Ahead Of Yoga Day, Study Reveals Benefits Of Yog Nidra, Also Practised By PM Narendra Modi

Yog Nidra is performed while lying down in what is called the 'Shava Asana' or the supine pose.

Ahead Of Yoga Day, Study Reveals Benefits Of Yog Nidra, Also Practised By PM Narendra Modi

The study was conducted by scientists from AIIMS and IIT Delhi.

A day before the 10th International Yoga Day, a new and detailed scientific study has revealed the benefits of Yog Nidra or yogic sleep. Researchers say it helps in deep relaxation and the results are also visible in brain scans. 

Yog Nidra is also practised by Prime Minister Narendra Modi, a big votary of yoga. "Whenever I get time, I practise Yog Nidra once or twice a week. It furthers overall well-being, relaxes the mind and reduces stress and anxiety," PM Modi has said.

Professor Rahul Garg, a computer scientist with interests in Yogic Neuroscience and the lead researcher for the study from the Indian Institute of Technology, Delhi, says, "One is aware that PM Modi sleeps very little and is still super energetic and alert. This could well be because he practices Yog Nidra effectively". 

Scientists from the All India Institute of Medical Sciences (AIIMS), New Delhi, and IIT Delhi used the Functional Magnetic Resonance Imaging (f-MRI) technique to understand the effects of Yog Nidra on the brain and discovered that it brings about a state of "deep relaxation and increased awareness". The scans also show that more significant brain changes occur during Yog Nidra practice in individuals who have more experience in yoga or meditation. 

Yog Nidra is performed while lying down in what is called the 'Shava Asana' or the supine pose and guided audio is used to help the person attain a state where the only external signal the person gets is the audio and all the other senses of the person are looking inwards. For the study, the researchers used a module developed by Sri Sri Ravi Shankar.  

The research was supported by the Department of Science and Technology, India, under the Science and Technology for Yoga and Meditation (SATYAM) program and the f-MRIs were done at the Mahajan Imaging Centre.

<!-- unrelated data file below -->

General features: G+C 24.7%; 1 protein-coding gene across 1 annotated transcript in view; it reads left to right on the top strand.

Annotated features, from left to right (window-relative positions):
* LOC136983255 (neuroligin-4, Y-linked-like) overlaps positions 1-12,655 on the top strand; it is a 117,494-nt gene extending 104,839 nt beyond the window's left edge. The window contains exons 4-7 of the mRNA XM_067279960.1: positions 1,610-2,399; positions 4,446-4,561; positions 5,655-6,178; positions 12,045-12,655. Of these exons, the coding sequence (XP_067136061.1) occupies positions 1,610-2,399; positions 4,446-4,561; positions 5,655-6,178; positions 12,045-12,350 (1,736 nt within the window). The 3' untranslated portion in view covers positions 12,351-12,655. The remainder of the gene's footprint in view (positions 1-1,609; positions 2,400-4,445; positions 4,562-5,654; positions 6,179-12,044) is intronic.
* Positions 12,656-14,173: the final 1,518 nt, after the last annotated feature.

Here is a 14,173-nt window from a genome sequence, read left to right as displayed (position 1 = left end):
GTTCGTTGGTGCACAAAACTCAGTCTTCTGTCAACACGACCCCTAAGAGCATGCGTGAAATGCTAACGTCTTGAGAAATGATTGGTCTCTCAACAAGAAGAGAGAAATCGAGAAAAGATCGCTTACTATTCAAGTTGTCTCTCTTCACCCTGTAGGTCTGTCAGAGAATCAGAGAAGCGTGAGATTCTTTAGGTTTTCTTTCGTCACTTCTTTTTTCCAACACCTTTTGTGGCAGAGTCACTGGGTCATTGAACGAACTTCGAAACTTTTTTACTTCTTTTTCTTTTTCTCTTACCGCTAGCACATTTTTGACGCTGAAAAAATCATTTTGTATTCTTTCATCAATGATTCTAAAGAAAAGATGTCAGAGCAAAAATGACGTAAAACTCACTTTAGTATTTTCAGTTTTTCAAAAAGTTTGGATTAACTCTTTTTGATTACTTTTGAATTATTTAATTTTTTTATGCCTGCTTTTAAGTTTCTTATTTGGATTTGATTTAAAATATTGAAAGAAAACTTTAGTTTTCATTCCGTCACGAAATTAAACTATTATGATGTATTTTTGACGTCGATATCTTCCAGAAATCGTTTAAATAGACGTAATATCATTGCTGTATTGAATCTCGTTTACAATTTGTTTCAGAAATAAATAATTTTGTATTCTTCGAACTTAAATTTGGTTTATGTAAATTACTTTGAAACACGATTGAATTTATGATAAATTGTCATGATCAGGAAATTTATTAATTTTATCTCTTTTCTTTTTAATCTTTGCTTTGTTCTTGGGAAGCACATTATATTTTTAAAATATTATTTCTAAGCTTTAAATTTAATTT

Published in the journal Scientific Reports, the study says practising Yog Nidra, often referred to as 'non-sleep deep rest (NSDR)' induces a state of deep relaxation while maintaining heightened awareness. Practitioners use it to deepen their meditative states and several research studies have demonstrated its significant benefits for mental health. 

It has been hypothesised that Yog Nidra influences neural circuits involved in sleep, self-regulation, and mind-wandering. The study provides new insights into how Yog Nidra affects brain function in individuals experienced in meditation and yogic practices as well as novices. 

The study said, "The more hours participants spent practising meditation and yoga, the more noticeable the changes in their brain activity during Yog Nidra. These results could potentially indicate that experienced meditators have reduced mind-wandering compared to novices."

Professor Garg said, "According to Yogic texts, Yog Nidra helps bring the "samskaras" (or thoughts) buried in deep subconscious minds to the surface and eventually helps release them, thereby promoting health. The activation of brain areas involved in processing emotions is a very interesting finding in this context". 

How It Works

In the detailed 14-page scientific paper, the researchers say the practice of Yog Nidra employs audio-guided instructions which systematically guide the awareness of the participant to different parts of the body, breathing, or mantras that aim to induce a deeply relaxed state, mirroring the serenity experienced during deep sleep but with conscious awareness in contrast to the self-regulated focus typically associated with meditations that have a focused attention style. 

The practitioner remains in a state of light withdrawal of the five senses (pratyahara) with four of their senses internalised and only hearing still tuned in to the instructions. The exceptional allure of this technique stems not merely from the deep relaxation and mindful awareness it provides, but also as a method to progressively master entering the most profound states of meditation (samadhi). 

Professor Garg said it took him well over six years to complete this first-of-a-kind study. He practises Yog Nidra and asserted that "it is deeply relaxing and certainly helps bring stress levels down".